Month: January 2016

When God Doesn’t Give You What You Want

A few nights ago, I got a taste of what God sees in us through an experience with Josiah. I love how being a parent widens my eyes that way.

He had a huge day and was really tired. I was preparing his bedtime routine when he started sassing me something fierce. For whatever reason (I’m guessing the Holy Spirit), I was able to respond in grace despite my own exhaustion. I knew he was tired, and in spite of his fervor for “a snack and a show”, I knew that what he needed was a bath and some sleep. I kindly told him he should not talk to Momma that way, and that it was time to get washed up and go to bed.

How many times does God hand us what’s best for us, and we start to sass him? I know I’ve pitched a fit over not getting what I want. The cool thing is, God is our parent and can handle our childish anger. He will kindly give us what He knows is best for us, even if we can’t see His purposes at the time.

I’ll never forget being on a road-trip with my parents when Dad ended up driving down the wrong highway. I don’t know if he missed an exit, or what. The details aren’t super clear anymore. What I do remember is discovering not too long after that a plane had crashed into the highway we were supposed to be on right when we’d have been driving through! Now, we can’t be sure, but it’s definitely possible that our road-trip got “off course” because God was protecting our family from a terrible accident.

When things like that happen, I take it as a reminder to not get upset when life doesn’t go as I think it should. Truth be told, we don’t know what’s around a corner. What we want may not align with what we actually need for a healthy, joy-filled life. Additionally, getting flustered over things we can’t control only makes matters worse.

Reading about the Israelites in the book of Numbers this week, I was reminded how ridiculous I can sound when I’m whining to God. I complain about the things He won’t give me as I sit in a heap of blessings everyday. Numbers recounts how He’d freed His people from captivity and provided their every need, and yet they whined because they wanted different food…

“…And the people of Israel also wept again and said, ‘Oh that we had meat to eat! We remember the fish we ate in Egypt that cost nothing, the cucumbers, the melons, the leeks, the onions, and the garlic. But now our strength is dried up, and there is nothing at all but this manna to look at” (Numbers 11:5-6, ESV).

They were longing for the food they had in captivity! Isn’t that so like us? Because our circumstances aren’t exactly like we want them, we’d be willing to forgo God’s best for the sake of our own fleshly desires. It’s crazy when you really stop to think about it. I’m learning that I find the most joy in life when I thank God for what I have, and stop focusing on what I don’t. I hope you’ll feel encouraged to do the same.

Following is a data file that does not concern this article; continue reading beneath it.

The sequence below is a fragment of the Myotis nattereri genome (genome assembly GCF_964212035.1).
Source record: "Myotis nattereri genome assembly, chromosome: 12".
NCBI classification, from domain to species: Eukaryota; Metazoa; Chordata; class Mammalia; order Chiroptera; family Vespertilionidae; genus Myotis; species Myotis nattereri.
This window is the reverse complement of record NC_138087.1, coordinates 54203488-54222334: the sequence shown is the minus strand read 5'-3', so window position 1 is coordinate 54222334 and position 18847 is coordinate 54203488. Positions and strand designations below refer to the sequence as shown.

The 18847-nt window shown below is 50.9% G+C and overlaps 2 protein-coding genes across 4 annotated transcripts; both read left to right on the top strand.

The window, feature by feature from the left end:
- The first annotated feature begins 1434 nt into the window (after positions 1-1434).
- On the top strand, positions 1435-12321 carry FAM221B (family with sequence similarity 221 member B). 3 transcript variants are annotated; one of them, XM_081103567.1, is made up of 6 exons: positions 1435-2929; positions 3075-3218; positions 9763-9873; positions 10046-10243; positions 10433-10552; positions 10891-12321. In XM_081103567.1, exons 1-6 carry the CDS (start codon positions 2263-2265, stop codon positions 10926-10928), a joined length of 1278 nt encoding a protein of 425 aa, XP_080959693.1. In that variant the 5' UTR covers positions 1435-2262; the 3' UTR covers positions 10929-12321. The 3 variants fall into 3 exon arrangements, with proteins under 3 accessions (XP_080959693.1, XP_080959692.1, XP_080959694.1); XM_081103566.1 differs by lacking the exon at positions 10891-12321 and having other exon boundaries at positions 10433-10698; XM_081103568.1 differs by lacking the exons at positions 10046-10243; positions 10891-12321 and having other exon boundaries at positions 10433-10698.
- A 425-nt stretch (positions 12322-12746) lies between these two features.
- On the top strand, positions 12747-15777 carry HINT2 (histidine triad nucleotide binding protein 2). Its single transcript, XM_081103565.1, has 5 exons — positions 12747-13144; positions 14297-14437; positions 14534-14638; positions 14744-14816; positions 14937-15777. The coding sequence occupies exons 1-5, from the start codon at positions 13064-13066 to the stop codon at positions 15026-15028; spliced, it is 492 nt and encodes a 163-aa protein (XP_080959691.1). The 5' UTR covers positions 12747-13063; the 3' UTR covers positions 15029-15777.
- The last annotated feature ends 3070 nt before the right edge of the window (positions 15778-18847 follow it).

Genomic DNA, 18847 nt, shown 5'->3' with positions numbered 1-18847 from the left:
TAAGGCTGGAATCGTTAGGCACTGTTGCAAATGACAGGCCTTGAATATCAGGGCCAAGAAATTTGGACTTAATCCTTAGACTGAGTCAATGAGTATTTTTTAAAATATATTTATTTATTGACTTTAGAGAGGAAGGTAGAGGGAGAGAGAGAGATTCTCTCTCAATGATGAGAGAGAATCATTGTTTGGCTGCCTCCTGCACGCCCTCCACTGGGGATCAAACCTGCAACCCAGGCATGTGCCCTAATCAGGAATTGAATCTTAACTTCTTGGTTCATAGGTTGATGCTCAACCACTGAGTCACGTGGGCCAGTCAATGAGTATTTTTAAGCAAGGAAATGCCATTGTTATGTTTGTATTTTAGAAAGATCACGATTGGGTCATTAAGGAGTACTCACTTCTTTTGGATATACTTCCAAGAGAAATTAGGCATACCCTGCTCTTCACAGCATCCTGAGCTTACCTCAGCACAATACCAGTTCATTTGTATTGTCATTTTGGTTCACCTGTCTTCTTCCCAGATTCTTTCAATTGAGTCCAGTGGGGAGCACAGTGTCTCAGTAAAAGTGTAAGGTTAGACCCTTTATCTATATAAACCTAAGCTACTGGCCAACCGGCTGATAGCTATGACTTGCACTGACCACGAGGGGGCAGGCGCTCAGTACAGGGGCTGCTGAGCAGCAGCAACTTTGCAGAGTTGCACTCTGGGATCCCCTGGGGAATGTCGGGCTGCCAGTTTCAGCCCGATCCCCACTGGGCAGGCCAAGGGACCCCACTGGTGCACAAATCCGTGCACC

“And we know that for those who love God all things work together for good, for those who are called according to his purpose” (Romans 8:28, ESV).

Cultivating Creativity: Wreck This Journal, By Keri Smith

At the end of 2016, I want to be able to look back and say I really lived this year. For me, that will mean three things…

  1. I worshipped God with my whole life.
  2. I was intentional about building relationships with the people I was given to love.
  3. I cultivated creativity and truly pursued my artistic passion.

I am not proud that it took me until I was 30 to figure out what was most important to me in life, but now that I have, I’m not looking back. I could rehash the last few decades and lament the time I wasted chasing after other things, but what good will that do my future? So far, that tendency has only left me depressed and unable to move one.

The struggle now is training myself to align my days, my thoughts, my energy with what I truly want to accomplish. My habits have to be re-calibrated so that I don’t slip back into my old ways of wasting time on trying to please other people or live up to some set of ideals I didn’t create for myself.

With that in mind, I am really excited about one of my Christmas gifts. Dustin’s brother and his wife are pretty awesome at picking out gifts, and this year they gave me Keri Smith’s Wreck This Journal. I’ve had this book saved in several places, because I found it intriguing and thought it would be a great gift. Turns out I was right. It was a great gift for me! And it came at the perfect time!

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What I love about this book is that it asks you to step out of your comfort zone and stretch your ideas about creativity. I think as we get older, we forget how to create with reckless abandon. We can find ourselves confined to a box of our own making.